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Oracle® Secure Backup Installation and Configuration Guide
Release 10.4

Part Number E21477-05
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Glossary

active location

A location in a tape library or tape drive.

administrative domain

A group of computers on your network that you manage as a common unit to perform backup and restore operations. An administrative domain must include one and only one administrative server. It can include the following:

  • One or more clients

  • One or more media servers

An administrative domain can consist of a single host that assumes the roles of administrative server, media server, and client.

administrative server

The host that stores configuration information and catalog files for hosts in the administrative domain. There must be one and only one administrative server for each administrative domain. One administrative server can service all clients on your network. The administrative server runs the scheduler, which starts and monitors backups within the administrative domain.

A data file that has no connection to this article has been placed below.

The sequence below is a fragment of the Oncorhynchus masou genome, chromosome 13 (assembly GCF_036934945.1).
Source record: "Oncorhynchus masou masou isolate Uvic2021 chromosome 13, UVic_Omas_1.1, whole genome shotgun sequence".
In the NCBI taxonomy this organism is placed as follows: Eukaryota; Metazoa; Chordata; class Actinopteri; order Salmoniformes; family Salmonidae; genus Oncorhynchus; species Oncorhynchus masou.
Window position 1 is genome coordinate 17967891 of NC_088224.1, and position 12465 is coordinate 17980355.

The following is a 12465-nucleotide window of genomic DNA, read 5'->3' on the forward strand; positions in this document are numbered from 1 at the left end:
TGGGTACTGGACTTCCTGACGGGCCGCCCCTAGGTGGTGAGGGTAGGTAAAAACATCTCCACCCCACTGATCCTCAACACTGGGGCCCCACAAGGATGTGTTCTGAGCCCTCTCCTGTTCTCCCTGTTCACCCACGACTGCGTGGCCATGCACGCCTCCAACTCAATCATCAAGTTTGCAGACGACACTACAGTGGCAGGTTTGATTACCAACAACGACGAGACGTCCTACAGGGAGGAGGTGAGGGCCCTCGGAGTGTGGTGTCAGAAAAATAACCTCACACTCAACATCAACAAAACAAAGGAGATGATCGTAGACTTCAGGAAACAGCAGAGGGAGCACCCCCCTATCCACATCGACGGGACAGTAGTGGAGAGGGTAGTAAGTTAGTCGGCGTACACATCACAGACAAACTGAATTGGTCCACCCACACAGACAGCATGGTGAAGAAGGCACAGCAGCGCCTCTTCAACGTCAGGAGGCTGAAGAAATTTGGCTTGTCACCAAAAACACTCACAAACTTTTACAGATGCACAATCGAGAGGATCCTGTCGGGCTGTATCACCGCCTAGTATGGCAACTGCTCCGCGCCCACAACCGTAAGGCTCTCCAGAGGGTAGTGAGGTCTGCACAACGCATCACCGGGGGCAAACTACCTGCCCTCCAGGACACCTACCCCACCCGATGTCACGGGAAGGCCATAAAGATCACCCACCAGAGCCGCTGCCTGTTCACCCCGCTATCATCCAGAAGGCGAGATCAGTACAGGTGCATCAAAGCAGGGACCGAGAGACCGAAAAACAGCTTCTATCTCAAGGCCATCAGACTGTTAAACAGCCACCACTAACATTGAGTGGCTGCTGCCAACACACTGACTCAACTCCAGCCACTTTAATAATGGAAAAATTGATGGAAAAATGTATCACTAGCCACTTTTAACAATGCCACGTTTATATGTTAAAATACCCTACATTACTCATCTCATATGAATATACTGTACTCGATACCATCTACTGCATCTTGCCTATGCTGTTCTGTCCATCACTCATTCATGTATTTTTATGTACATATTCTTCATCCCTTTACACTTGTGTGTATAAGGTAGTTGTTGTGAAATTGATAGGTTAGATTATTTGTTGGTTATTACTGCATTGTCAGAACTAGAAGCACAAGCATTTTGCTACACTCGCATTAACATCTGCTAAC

Apache Web server

A public-domain Web server used by the Oracle Secure Backup Web tool.

attachment

The physical or logical connection (the path in which data travels) of a tape device to a host in the administrative domain.

automated certificate provisioning mode

A mode of certificate management in which the Certification Authority (CA) signs and then transfers identity certificates to hosts over the network. This mode of issuing certificates is vulnerable to a possible, although extremely unlikely, man-in-the-middle attack. Automated mode contrasts with manual certificate provisioning mode.

backup encryption

The process of obscuring backup data so that it is unusable unless decrypted. Data can be encrypted at rest, in transit, or both.

backup ID

An integer that uniquely identifies a backup section.

backup image

The product of a backup operation. A single backup image can span multiple volumes in a volume set. The part of a backup image that fits on a single volume is called a backup section.

backup image file

The logical container of a backup image. A backup image consists of one file. One backup image consists of one or more backup sections.

backup job